William & Mary

Home is where the heart is: Class of '18 arrives

  • Bedding down for the year
    Bedding down for the year  Justin Kim, a freshman from California, gets a hand making his bed from his mother, Connie, on move-in day Friday.  Photo by Stephen Salpukas
  • All smiles
    All smiles  Perhaps she has a room on the first floor.  Photo by Stephen Salpukas
  • A Presidential greeting
    A Presidential greeting  W&M President Taylor Reveley toured the campus Friday, extending welcomes to incoming students, their parents and the returning students who helped make things go smoothly.  Photo by Stephen Salpukas
  • Glad you are here
    Glad you are here  Residential Life staffers made new students feel welcome with their infectious enthusiasm.  Photo by Stephen Salpukas
  • The view from above
    The view from above  Parents, grandparents, incoming students, their siblings and dozens of people were on hand to help incoming freshmen get acclimated.  Photo by Stephen Salpukas
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The Class of 2018 came from far and near Friday morning, converging on the dorms they will call home for the school year.

On the far side was Justin Kim, who hails from Orange County, Calif., and whose mother, Connie, had approved his move to William & Mary despite having never seen the campus.

“I wanted a different feeling from home,” Justin said, making his bed in his Lion Hall room. “I wanted a different experience than being tucked in a bubble at home.”

{{youtube:medium|6WRZn1nAAo4, Scenes from freshman move-in day 2014.}}

Although Friday was her first time coming to Williamsburg, Connie supported Justin’s decision, largely because of the counterpoint it provided to her own. Her alma mater is a member of the University of California system.

“I was so lost,” she recalled. “So I always wanted my son to go to a smaller system.”Two future W&M students wait for their family to return from a dorm.

For at least one other incoming freshman, familiarity was the draw. While Justin Kim came almost 3,000 miles to his new dorm room, Lauren Dickerson traveled a little more than five miles.  Dickerson graduated from Jamestown High School, just up the road in James City County.

“I've always loved the College,” she said, waiting to check into her new dorm. “I wanted a school that was strong academically. And I've just always wanted to go here.”

Two other students came almost the same distance from opposite sides of the Commonwealth.

Brian Anyakoha arrived from Northern Virginia to study biology and chemistry, while his friend Preston Neukirch came from Southwestern Virginia to study physics.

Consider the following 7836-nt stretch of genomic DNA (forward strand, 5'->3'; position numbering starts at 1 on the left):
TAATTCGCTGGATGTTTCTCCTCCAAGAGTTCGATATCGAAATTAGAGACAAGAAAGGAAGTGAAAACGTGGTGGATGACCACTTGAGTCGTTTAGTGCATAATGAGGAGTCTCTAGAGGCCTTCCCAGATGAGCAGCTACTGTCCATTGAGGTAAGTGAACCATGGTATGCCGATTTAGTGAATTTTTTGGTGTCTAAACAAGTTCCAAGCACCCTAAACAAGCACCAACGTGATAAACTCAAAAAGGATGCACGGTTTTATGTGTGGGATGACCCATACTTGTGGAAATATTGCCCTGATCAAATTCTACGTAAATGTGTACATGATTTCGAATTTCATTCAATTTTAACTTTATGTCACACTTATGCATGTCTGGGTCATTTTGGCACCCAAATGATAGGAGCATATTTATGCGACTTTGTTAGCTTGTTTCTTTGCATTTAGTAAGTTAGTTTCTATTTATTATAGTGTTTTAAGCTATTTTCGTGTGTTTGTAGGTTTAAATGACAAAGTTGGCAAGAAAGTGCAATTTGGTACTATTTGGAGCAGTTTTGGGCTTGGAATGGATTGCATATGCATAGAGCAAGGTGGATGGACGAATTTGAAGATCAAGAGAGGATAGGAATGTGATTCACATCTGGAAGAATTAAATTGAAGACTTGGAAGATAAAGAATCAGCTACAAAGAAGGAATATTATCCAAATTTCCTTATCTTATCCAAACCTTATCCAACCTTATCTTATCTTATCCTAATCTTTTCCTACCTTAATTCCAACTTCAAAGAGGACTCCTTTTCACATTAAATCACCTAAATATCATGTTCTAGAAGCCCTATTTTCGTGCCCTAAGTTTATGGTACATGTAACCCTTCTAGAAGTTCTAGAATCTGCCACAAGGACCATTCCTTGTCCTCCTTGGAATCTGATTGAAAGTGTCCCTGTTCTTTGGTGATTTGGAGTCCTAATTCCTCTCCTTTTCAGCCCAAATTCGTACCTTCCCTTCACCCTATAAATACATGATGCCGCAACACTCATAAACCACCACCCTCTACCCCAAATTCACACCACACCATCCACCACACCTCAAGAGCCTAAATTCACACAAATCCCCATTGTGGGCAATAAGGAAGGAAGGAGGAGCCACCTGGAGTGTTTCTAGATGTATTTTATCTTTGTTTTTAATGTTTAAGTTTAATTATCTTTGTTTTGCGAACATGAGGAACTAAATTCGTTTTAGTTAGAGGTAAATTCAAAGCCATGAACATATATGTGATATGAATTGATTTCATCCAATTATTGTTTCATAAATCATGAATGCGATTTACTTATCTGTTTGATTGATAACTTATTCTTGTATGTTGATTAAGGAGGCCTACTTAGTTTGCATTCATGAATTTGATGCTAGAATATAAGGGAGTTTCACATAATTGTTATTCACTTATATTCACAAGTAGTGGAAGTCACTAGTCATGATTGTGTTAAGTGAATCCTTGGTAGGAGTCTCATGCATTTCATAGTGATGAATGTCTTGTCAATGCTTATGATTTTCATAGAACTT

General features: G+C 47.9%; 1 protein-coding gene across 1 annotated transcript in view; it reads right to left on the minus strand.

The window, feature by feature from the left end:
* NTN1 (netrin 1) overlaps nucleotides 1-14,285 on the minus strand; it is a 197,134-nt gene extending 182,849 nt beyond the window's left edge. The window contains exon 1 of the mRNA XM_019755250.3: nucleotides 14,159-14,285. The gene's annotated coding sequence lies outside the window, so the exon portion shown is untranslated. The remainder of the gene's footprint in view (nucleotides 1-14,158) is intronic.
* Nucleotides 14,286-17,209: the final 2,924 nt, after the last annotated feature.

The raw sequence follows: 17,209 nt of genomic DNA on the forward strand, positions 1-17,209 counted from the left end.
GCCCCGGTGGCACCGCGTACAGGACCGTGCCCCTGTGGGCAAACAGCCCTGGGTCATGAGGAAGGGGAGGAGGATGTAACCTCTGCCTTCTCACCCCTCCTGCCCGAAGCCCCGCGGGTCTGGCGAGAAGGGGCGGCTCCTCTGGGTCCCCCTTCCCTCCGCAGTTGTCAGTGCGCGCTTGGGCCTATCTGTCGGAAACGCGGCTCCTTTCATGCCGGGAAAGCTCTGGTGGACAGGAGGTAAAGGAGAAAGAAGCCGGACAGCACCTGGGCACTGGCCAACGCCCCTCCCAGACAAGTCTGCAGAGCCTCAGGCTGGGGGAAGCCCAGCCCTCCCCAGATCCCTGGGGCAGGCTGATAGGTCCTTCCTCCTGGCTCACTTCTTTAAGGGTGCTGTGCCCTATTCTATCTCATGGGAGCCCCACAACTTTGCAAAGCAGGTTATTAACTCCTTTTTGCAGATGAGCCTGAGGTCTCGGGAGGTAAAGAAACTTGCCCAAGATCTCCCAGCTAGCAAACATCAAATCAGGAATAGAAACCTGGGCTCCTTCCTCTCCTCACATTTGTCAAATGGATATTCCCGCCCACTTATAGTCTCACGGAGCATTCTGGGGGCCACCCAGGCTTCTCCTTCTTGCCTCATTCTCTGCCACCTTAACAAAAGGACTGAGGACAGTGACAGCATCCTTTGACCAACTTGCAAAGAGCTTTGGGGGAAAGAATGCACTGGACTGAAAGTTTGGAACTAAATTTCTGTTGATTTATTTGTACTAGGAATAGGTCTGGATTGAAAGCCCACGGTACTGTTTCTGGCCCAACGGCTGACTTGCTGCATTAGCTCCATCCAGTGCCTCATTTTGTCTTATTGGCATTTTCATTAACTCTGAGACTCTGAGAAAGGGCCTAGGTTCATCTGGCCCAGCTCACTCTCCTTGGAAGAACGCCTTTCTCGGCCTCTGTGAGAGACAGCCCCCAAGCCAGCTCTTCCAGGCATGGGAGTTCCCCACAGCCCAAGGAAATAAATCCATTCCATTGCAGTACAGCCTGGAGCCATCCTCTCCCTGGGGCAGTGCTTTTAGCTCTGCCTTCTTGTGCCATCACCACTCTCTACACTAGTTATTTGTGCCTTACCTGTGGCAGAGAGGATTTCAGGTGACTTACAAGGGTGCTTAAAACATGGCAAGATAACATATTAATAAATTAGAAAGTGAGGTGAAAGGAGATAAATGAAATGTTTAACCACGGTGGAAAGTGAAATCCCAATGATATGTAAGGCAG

William & Mary’s people tipped them toward the College.

“I like how everybody's so humble and down to earth here,” said Anyakoha, who also praised W&M’s small class sizes. “It's really just kind of a great experience. I’ve been here before and it's always a great time."

Neukirch echoed the sentiment, contrasting William & Mary with other universities he toured.

"It was the exact opposite as far as people go,” he said. “It was a lot more snobbiness. So I like how humble people are over here.”Dad's got it, an oft-repeated scene Friday

Jennie Horowitz of McLean, Va., felt the same way. Amidst the chaos of move-in day, she ran to get into a photo with W&M President Taylor Reveley to post to Instagram.

“They said, ‘Who wants to get in with President Reveley?’ And I said ‘Me!’ And I sprinted up and got a picture with him. I recognized him,” she said.

William & Mary, she said, explaining her enthusiasm, is her “dream school.”

“I toured 21 colleges. I do a lot of my decision-making based on feel. I was on the campus for four minutes with my tour guide … and after five minutes of the tour I looked at my dad and was like, ‘I have to go here.’"

Other freshmen might be new to Williamsburg, but they’ve always called William & Mary “home.”

Such is the case for Tom Schefer, whose parents met here and graduated in 1987, and whose paternal grandparents graduated in 1956 and 1957.

“This was the only place he wanted to go,” said his mother, Cara Schefer. “It’s such a great place.

“Oh look, I’m getting weepy.”

Cara and her husband, Chuck Schefer, tried to recall if they kissed on Crim Dell bridge.

“Not when we were undergrads,” Cara said. “He wouldn’t do that.”

“I knew that would cause problems down the road,” Chuck teased.The sign says it all

As for their hopes for Tom, Cara said she hopes he takes advantage of clubs, events and activities that weren’t offered when she attended in the 1980s.

Chuck Schefer said it’s entirely possible his son could have the exact same experience he did “which was meeting the love of my life and having this be a great start to adult life.”

Whether Tom meets that lasting love or not, he’s at least holding up the family tradition.

“You can find pictures of me in the house as a child with William & Mary gear on. The brainwashing started early,” he joked.

He turned serious. "I looked at a lot (of schools) and I kept comparing everything to William & Mary, and it didn't add up," Tom said. "I tried as hard as I could to not like it, but every time I went to a different school, I would come back here, and I just liked it more."